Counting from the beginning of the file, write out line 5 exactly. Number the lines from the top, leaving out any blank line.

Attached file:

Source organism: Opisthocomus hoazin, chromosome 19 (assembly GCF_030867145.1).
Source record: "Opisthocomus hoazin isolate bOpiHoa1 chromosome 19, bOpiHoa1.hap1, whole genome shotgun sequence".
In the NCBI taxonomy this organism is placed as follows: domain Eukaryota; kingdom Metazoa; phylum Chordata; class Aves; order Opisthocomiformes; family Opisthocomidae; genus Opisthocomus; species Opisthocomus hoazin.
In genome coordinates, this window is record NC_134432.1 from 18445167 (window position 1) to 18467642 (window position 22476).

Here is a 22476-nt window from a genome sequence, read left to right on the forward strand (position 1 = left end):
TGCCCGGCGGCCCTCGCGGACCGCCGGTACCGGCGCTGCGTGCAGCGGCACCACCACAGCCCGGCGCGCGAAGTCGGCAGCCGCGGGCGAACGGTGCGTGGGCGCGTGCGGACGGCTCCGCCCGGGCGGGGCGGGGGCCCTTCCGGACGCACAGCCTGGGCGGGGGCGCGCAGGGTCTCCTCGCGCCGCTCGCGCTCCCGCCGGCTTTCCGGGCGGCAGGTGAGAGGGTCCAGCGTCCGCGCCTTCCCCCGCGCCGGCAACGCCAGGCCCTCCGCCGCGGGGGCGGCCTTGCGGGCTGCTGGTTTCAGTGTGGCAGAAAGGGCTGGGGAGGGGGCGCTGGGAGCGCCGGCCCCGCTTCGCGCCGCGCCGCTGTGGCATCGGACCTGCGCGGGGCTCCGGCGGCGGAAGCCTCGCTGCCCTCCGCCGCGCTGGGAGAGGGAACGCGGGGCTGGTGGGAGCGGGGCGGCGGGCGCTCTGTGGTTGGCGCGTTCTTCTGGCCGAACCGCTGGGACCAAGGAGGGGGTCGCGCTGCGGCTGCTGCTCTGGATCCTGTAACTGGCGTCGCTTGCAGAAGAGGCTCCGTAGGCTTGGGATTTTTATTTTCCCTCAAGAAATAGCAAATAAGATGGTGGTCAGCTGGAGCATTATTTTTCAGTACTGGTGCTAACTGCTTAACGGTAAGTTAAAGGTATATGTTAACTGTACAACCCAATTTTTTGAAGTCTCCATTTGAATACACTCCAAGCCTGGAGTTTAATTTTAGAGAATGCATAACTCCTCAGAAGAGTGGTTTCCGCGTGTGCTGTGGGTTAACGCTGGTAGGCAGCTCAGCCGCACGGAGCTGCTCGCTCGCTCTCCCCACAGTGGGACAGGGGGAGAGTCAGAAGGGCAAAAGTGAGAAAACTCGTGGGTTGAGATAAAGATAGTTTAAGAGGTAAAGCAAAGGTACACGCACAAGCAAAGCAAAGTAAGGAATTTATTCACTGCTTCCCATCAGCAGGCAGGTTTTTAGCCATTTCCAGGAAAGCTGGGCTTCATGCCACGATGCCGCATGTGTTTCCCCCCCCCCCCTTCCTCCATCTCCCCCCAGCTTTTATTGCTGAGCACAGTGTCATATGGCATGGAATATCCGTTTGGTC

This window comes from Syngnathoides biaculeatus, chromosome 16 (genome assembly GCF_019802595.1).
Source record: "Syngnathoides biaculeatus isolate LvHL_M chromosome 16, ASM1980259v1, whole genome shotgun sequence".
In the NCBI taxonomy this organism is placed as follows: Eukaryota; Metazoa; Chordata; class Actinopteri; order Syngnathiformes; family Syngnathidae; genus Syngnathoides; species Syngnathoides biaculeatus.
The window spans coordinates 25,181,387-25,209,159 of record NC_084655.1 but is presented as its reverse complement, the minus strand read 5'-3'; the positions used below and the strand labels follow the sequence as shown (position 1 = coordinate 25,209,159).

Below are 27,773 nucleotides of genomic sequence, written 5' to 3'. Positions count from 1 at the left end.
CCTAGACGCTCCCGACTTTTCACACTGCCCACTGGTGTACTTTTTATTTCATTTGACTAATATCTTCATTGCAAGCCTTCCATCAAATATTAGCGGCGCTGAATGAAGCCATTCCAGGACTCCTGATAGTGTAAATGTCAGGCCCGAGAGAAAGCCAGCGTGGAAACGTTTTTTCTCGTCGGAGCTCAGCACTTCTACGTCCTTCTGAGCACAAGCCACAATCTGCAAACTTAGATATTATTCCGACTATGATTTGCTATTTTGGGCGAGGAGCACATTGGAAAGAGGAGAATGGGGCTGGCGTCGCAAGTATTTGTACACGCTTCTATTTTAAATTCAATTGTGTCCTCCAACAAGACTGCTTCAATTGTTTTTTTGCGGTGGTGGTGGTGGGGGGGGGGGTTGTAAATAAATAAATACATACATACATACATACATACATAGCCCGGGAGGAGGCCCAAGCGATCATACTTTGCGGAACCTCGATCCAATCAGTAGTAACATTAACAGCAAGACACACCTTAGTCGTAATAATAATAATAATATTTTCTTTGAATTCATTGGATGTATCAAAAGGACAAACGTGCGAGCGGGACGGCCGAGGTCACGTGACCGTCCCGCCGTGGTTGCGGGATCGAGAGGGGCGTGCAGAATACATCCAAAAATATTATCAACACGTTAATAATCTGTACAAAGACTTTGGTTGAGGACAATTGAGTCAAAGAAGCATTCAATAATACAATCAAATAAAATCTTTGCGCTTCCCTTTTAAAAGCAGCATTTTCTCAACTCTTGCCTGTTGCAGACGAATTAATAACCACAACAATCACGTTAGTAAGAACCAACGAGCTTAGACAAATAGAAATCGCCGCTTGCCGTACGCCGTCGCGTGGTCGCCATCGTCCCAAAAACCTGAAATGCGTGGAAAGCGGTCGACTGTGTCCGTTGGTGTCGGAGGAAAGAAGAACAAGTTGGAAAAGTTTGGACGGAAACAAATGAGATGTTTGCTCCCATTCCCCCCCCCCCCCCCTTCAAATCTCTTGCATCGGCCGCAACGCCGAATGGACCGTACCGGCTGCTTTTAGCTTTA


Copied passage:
Here is a 22476-nt window from a genome sequence, read left to right on the forward strand (position 1 = left end):